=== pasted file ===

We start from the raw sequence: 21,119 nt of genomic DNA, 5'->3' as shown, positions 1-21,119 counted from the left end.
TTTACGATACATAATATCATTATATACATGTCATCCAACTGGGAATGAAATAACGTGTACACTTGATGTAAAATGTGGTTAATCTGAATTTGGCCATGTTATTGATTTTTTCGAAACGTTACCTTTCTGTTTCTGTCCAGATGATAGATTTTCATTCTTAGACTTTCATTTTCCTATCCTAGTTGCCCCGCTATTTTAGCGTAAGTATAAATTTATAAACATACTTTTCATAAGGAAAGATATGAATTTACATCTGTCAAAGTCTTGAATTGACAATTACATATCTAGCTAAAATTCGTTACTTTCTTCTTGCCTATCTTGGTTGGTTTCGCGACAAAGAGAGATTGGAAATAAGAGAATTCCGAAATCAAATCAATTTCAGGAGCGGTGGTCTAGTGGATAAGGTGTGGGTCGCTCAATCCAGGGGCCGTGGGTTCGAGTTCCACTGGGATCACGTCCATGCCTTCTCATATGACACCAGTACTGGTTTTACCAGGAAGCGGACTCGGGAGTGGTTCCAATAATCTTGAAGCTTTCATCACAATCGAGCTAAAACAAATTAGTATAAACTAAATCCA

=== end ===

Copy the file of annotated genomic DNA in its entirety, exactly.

We start from the raw sequence: 21,119 nt of genomic DNA, 5'->3' as shown, positions 1-21,119 counted from the left end.
TTTACGATACATAATATCATTATATACATGTCATCCAACTGGGAATGAAATAACGTGTACACTTGATGTAAAATGTGGTTAATCTGAATTTGGCCATGTTATTGATTTTTTCGAAACGTTACCTTTCTGTTTCTGTCCAGATGATAGATTTTCATTCTTAGACTTTCATTTTCCTATCCTAGTTGCCCCGCTATTTTAGCGTAAGTATAAATTTATAAACATACTTTTCATAAGGAAAGATATGAATTTACATCTGTCAAAGTCTTGAATTGACAATTACATATCTAGCTAAAATTCGTTACTTTCTTCTTGCCTATCTTGGTTGGTTTCGCGACAAAGAGAGATTGGAAATAAGAGAATTCCGAAATCAAATCAATTTCAGGAGCGGTGGTCTAGTGGATAAGGTGTGGGTCGCTCAATCCAGGGGCCGTGGGTTCGAGTTCCACTGGGATCACGTCCATGCCTTCTCATATGACACCAGTACTGGTTTTACCAGGAAGCGGACTCGGGAGTGGTTCCAATAATCTTGAAGCTTTCATCACAATCGAGCTAAAACAAATTAGTATAAACTAAATCCA